Community kitchens are another way of engaging the community. Focusing on low income families, the community kitchens provide opportunities for men and women to learn how to make low cost, healthy meals with others. Participants cook and eat together, after which they take the ingredients home to replicate the meal for their families. One of the surprising outcomes of this program is the online community-building it has facilitated. Members of the group share recipes, stories and pictures of their creations with one another, encouraging community.

The Community Food Hub works closely with the local agricultural association, ensuring that information about locally grown foods gets into the hands of shoppers. A community outdoor market program was started by the hub in 2013 in cooperation with the town of Happy Valley-Goose Bay and the agricultural association. Farmers were invited every Saturday between July and September to join the market. The market also showcased locally made goods and offered fair trade coffee. Workshops on food preservation and wild food gathering were presented, along with demonstrations and trainings to encourage local gardening. In 2015, the Community Outdoor Market ceased being a program of the hub and continues successfully under the guidance of community volunteers. The hub nevertheless remains engaged with the market, setting up healthy eating and living displays at the market each week.

Initially, the hub began a community freezer project, hoping to provide food from the land gathered by local volunteers, such as fish, wild game and berries, to people who unable to hunt and gather on their own. It started with some exciting donations, like moose and caribou meat. However, due to reduced hunting quotas and people needing to save their catch for their own consumption in the winter, food donations were limited and the project ended. A similar project run by the Nunatsiavut Government is still available for seniors and shut-ins when food is able to be harvested or donated for distribution.

The challenges of food security continue to increase. Today, another large infrastructure project, the Lower Churchill Hydroelectric (or Muskrat Falls) Dam, threatens the health of the waters and way of life for the people who live in central and eastern Labrador. All three indigenous groups in the area (the Nunatsiavut, NunatuKavut and Innu nations), have come together to demand either the clearing of vegetation in the new reservoir in order to reduce imminent methylmercury poisoning and perhaps even to stop the dam completely. While the Community Food Hub is not directly involved in protesting, it does organize educational events to raise awareness about the effects of methylmercury in the local food system.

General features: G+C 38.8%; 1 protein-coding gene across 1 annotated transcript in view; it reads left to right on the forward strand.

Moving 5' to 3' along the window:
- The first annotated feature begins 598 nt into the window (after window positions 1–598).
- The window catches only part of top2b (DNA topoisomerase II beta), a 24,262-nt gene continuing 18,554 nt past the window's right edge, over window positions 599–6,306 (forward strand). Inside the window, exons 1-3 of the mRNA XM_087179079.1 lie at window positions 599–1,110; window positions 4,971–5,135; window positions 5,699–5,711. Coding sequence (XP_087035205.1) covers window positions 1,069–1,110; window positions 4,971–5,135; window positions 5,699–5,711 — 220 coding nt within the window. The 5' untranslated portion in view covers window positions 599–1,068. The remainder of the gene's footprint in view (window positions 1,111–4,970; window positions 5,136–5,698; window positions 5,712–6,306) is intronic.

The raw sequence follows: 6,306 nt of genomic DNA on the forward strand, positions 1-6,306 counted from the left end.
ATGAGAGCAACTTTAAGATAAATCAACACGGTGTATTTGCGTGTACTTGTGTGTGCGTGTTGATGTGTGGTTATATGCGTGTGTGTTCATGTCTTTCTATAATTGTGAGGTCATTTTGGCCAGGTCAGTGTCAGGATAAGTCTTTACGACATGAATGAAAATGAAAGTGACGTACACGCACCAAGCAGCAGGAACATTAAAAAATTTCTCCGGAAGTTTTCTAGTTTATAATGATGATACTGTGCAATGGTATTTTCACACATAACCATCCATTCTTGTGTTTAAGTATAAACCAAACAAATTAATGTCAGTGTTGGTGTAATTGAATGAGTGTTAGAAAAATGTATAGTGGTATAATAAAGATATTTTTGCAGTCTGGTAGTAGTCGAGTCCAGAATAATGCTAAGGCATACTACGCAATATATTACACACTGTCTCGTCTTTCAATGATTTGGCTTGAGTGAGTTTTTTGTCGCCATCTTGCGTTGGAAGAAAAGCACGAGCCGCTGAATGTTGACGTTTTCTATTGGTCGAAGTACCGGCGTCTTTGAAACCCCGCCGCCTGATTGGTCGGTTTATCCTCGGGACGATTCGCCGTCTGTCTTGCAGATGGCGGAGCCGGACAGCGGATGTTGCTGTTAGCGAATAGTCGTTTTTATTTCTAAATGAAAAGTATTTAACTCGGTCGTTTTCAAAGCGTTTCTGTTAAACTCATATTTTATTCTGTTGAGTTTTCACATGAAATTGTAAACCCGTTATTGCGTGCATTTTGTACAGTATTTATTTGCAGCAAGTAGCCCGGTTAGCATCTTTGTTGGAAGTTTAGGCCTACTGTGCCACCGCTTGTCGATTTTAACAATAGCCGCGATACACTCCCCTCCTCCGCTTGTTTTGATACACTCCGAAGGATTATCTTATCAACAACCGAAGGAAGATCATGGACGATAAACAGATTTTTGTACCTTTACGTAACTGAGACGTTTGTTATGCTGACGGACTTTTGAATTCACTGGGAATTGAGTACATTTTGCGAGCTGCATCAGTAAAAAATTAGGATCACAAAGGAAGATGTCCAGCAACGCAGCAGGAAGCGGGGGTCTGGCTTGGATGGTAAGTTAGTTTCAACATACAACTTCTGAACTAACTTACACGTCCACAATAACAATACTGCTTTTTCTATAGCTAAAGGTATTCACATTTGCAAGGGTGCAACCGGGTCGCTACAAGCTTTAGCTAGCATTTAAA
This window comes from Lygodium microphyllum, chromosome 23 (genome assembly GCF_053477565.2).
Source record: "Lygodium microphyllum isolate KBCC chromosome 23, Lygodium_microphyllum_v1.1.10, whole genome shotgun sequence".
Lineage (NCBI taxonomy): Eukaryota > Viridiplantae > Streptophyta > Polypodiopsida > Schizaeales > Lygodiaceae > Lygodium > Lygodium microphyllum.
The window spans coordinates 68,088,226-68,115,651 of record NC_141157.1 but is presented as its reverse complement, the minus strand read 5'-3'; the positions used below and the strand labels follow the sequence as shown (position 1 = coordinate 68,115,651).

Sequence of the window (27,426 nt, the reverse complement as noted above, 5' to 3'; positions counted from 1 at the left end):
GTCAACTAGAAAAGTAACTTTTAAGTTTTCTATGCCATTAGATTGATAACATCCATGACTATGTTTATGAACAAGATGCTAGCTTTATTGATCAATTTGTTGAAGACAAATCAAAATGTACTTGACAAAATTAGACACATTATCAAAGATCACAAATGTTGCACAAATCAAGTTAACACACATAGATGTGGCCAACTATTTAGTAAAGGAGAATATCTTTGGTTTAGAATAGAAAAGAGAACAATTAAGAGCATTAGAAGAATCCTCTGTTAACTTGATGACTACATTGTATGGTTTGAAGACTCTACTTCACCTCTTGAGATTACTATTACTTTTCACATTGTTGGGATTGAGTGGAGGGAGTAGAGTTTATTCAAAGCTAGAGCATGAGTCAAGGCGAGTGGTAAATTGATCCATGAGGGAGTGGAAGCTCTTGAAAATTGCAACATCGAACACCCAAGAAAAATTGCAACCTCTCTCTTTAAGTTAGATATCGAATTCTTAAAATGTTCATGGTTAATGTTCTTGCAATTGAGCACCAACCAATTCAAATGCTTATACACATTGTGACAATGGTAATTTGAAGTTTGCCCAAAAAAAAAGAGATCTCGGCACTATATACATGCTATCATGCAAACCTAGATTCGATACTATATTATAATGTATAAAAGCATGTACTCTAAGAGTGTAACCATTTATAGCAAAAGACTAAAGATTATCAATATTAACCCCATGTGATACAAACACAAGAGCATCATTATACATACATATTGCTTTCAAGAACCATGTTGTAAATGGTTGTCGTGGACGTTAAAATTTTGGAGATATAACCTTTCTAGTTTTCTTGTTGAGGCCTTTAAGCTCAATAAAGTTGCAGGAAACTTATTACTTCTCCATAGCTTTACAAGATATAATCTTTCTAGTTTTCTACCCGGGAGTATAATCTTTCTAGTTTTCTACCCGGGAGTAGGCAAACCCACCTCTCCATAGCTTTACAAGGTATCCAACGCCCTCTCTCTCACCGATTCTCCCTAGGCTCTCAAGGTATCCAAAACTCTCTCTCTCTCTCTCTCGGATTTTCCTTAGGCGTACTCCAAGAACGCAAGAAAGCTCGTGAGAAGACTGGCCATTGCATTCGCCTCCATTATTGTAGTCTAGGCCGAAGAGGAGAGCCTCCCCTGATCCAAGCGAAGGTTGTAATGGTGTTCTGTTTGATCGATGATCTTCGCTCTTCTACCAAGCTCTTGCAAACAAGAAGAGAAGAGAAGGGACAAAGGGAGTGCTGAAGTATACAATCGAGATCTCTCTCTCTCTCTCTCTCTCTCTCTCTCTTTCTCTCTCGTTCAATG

Food security and nutrition challenges have no easy answer in the North. Increasing access to fresh, local food from community gardens, children’s gardens and farmers’ markets can generally happen only in July, August and September. Freezing and canning meat and produce can help bridge the gap, but the winter period when food cannot be locally produced is long. Freezing and canning food is also expensive compared to the alternative of buying processed food during the winter months. Long term solutions are needed, but, for now, the Community Food Hub offers a partial solution with its ongoing focus on education to help people learn how to make healthier choices with available resources.

Dianne Climenhage is an MCC representative for Newfoundland and Labrador, Canada

Learn more

 Council of Canadian Academies. Aboriginal Food Security in Northern Canada: An Assessment of the State of Knowledge. Ottawa: The Expert Panel on the State of Knowledge of Food Security in Northern Canada, Council of Canadian Academies, 2014.

Islam, Durdana and Fikret Berkes. “Indigenous Peoples’ Fisheries and Food Security: A Case from Northern Canada.” Food Security 8/4 (2016): 815-826.